My husband is a musician. He recently decided to brush up on his sight-reading, but was having a hard time finding pieces he’d never seen to practice on. He off-handedly mentioned to me that it would be great if there were a website that would just keep feeding him new, random pieces to sight-read.
“If only there was a website that…” The words that launched 1,000 ships! Needless to say, DLE was on the job and only a few months later we launched New Piece, Please!
My adolescence is punctuated by important mixtapes. One in particular overshadows all the rest, having defined the scope of my music taste for the better part of a decade. It is the mighty “Keg O’ Tunes”.
I have no idea who made this mix. It appeared at some point in my sister’s car during the summer of 1992, presumably having been lifted from the office of the country club she was a lifeguard at.
This post is basically a thank-you note to that unknown mixtape author who introduced my 13-year-old self to the Smiths, New Order, Echo & the Bunnymen, the English Beat, General Public, and the Replacements. Who would I be now without this mix? There’s just no telling.
Soviet Snow by Shona (misspelled Shana in the notes) Laing
The Celiba Sea by Vigil
What Have I Done To Deserve This by the Pet Shop Boys
I Don’t Like Mondays by the Boom Town Rats
Cut Me Down by Lloyd Cole and the Commotions
Shell Shock by New Order
No Stars by Figures on a Beach
A Million Things by the Lucy Show
The Game by Echo & the Bunnymen
Girlfriend in a Coma by the Smiths
Mirror in the Bathroom by the English Beat
Mexican Radio by Wall of Voodoo
Pop Music by M
Don’t Go by Yaz
End of the World as We Know It by REM
Let’s Go To Bed by the Cure
Psycho Killer by the Talking Heads
Phantom Bride by Erasure
Blister in the Sun by the Violent Femmes
Faults & All by General Public
She Drives Me Crazy by Fine Young Cannibals
Everyday I Write the Book by Elvis Costello
A New England by Billy Bragg
Can’t Hardly Wait by the Replacements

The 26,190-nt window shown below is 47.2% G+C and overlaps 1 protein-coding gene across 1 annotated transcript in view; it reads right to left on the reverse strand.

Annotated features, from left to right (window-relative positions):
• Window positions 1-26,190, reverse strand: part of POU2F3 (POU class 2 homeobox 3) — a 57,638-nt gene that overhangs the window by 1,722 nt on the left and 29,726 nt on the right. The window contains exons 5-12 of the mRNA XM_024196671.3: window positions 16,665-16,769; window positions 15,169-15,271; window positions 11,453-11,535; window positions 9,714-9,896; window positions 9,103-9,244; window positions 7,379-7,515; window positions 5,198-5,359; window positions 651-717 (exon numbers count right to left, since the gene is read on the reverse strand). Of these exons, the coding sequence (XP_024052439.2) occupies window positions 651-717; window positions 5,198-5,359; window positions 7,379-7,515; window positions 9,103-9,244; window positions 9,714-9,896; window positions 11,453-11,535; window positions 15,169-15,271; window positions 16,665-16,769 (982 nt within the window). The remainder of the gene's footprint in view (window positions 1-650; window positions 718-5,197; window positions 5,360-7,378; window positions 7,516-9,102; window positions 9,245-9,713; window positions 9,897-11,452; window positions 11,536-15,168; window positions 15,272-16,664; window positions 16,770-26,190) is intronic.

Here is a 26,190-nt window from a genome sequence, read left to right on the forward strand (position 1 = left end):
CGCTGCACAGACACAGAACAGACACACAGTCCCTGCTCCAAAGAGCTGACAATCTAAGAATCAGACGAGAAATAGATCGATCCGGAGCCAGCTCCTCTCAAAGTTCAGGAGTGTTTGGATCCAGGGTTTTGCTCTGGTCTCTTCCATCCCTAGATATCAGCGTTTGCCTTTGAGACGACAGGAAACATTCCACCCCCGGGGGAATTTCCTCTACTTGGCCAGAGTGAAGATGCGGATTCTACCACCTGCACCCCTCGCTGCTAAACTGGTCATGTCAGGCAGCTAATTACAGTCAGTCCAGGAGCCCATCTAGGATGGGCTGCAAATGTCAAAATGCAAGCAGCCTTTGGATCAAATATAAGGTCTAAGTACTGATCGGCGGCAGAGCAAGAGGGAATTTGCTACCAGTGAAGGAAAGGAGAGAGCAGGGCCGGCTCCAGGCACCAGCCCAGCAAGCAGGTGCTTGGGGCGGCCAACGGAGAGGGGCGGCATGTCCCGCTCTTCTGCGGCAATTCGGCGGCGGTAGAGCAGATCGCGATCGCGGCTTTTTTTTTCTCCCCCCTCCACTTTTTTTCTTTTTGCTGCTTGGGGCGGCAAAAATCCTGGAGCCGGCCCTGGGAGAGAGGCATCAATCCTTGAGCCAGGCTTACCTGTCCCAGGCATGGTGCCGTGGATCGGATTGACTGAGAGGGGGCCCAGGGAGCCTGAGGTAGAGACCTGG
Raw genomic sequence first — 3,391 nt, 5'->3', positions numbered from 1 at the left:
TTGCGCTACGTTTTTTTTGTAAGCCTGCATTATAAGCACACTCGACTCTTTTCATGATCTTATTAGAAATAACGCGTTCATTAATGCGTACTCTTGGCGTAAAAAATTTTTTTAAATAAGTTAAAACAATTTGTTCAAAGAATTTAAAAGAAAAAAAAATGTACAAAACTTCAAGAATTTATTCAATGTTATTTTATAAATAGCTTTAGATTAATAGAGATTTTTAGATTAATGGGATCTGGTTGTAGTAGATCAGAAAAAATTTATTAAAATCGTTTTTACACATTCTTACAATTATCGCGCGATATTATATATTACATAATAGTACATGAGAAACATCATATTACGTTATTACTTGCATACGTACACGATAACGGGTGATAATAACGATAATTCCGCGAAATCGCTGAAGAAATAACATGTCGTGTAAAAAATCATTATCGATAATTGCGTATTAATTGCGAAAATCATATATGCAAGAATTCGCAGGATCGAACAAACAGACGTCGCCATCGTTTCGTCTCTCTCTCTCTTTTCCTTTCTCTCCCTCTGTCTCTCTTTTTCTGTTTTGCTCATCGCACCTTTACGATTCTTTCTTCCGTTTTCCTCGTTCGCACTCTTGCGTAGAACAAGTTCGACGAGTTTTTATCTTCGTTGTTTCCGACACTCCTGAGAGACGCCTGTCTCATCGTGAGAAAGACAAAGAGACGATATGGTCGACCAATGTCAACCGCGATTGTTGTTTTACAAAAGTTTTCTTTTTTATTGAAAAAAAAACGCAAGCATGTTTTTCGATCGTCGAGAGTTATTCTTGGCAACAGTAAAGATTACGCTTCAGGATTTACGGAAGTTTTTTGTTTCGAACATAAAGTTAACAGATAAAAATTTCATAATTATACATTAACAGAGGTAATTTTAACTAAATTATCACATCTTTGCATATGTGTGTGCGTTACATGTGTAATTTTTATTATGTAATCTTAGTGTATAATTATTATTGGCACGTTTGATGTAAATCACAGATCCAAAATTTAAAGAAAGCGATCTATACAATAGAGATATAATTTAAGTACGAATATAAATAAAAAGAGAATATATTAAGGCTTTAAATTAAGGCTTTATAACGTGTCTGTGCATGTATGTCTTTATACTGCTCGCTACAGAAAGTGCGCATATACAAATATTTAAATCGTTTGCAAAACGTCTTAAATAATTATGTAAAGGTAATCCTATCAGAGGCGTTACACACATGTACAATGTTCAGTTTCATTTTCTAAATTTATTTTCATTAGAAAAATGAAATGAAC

Superman by REM
I recently recreated Keg O’ Tunes as a playlist in iTunes. It was interesting which tracks I already had as MP3s (Girlfriend in a Coma, Mirror in the Bathroom, Superman) and which ones I had a very hard time tracking down (No Stars, A Million Things). It was also interesting how many nuances of the physical artifact were lost. On the mixtape, Psycho Killer begins abruptly and with some weird tone problems presumably left over from whatever tape was serving as the “master” in this case. And the end of the song gets cut off prematurely. The MP3 can’t be made to behave this way.
Ultimately the recreation process made me think about how much less precious a mix is when it arrives via ZIP file. Even a mix CD fails (and failed, when it first emerged) to stir me the way a mixtape did and does. It used to take hours to make a good tape — first planning what should be on it, then really considering the order for the songs, queuing up each cassette, trying to make the transitions between songs as non-obnoxious as possible (though now I find the click from hitting stop/record really endearing).
My nostalgia doesn’t delude me into thinking there aren’t other things serving the purpose of the mixtape in friendships and romances now, but I don’t think I know what they are. If I was 13 now and had a crush on someone, how would I let them know it?
This mix still rules, so I just turned it into a playlist on YouTube:
The stretch of songs beginning with “How” are an aching, beautiful set, and has me wondering another very human question: Why is “How” so difficult sometimes? It can be even more difficult than “Why”.
How (The Cranberries)
How Can I Tell You (Cat Stevens)
How Deep is Your Love (The Bee Gees)
How Do I Let A Good Man Down? (Sharon Jones & the Dap-Kings)
How Do You Sleep? (Evangelicals)
How Do You Sleep? (John Lennon)
How Does It Feel? (Ronettes)
How Does It Feel? (Spacemen 3)
How Long Do I Have To Wait For You? (Sharon Jones & the Dap Kings)
How Soon Is Now? (The Smiths)
How Sweet It is (To Be Loved By You) (Junior Walker & the All Stars)
How Sweet It is (To Be Loved By You) (Marvin Gaye)
How You Been (Certainly, Sir)
How? (John Lennon)
I’ve been listening to all of my songs in alphabetical order by title for a few weeks now (only while at work). Occasionally, a true bit of poetry emerges from what is ultimately a sort of shuffle, and while I mostly comment on this via Twitter, I’m going to start documenting such moments here when they require lengthier explanation. Here’s one now…
“Car” is one of my favorite Built To Spill songs and it has a wonderful line in it: “I want to see movies of my dreams.” “car chase terror!” seems like the audio portion of a movie about someone’s dream and thus seems like a fitting response to that line. It adds a little careful-what-you-wish-for element as well, since this particular dream seems more like a nightmare.